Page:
We have run on for a long time, living in (often willful) blindness, telling ourselves comforting stories of continuity and gentle transitions, but sooner or later the fierce realities of life on Earth were always going to catch us. They’re very close now. That’s their breath you feel, raising the hairs on the back of your neck.


Reality is about to get very fucking present in our public debates, institutional decisions and daily lives. The Interval of Predatory Delay is about to end.

When it does, we’re going to find ourselves in a landscape transformed in the time it takes to shut your eyes tight and open them again, like people huddling together in a basement while a terrible storm howls outside, waking to find their whole house has been flung away by the winds. Blue sky and bare branches above.

Few politicians have the brass to go around talking this way, which means few, if any, are willing to talk about the discontinuity already spinning around us. Sure, we can discuss worsening disasters, the promise of new technologies and the jobs to be had in a greener economy. But that’s not what this discontinuity means.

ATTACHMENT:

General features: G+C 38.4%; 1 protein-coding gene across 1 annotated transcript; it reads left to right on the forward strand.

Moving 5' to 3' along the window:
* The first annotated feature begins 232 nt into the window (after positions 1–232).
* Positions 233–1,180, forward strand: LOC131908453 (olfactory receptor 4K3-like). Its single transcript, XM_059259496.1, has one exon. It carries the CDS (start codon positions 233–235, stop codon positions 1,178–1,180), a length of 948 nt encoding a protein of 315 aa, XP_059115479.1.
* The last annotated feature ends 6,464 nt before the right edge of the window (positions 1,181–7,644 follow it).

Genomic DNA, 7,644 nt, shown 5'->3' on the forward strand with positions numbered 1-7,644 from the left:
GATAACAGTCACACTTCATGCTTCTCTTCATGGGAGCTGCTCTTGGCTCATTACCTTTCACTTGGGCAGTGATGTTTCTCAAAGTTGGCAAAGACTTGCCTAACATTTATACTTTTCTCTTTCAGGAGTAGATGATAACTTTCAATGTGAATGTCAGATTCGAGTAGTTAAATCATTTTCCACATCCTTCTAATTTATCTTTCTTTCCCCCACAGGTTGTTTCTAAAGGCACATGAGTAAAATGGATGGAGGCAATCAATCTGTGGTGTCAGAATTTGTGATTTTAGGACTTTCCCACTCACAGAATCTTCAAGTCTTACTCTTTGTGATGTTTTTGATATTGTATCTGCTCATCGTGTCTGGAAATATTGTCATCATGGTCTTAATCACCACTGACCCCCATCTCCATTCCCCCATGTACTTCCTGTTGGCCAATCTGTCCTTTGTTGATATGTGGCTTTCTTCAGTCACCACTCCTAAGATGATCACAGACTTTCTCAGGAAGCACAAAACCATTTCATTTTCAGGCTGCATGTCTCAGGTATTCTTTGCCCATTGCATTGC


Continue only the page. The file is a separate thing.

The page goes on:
This discontinuity means, first of all, the bursting of financial bubbles surrounding the most unsustainable and indefensible parts of our world. Not just the coal industry—not just fossil fuels, for that matter—but a vast array of industrial and business practices that have no future, and are about to be priced accordingly.

It also means the need to ruggedize, to prepare not just for the next big hurricane or wildfire, but for the increasingly brittle nature of economies tied to climate-vulnerable places. Many communities around the world are already growing uninsurable, unlendable, uninvestable—places those with prospects flee from, and those who cannot flee grow desperate within.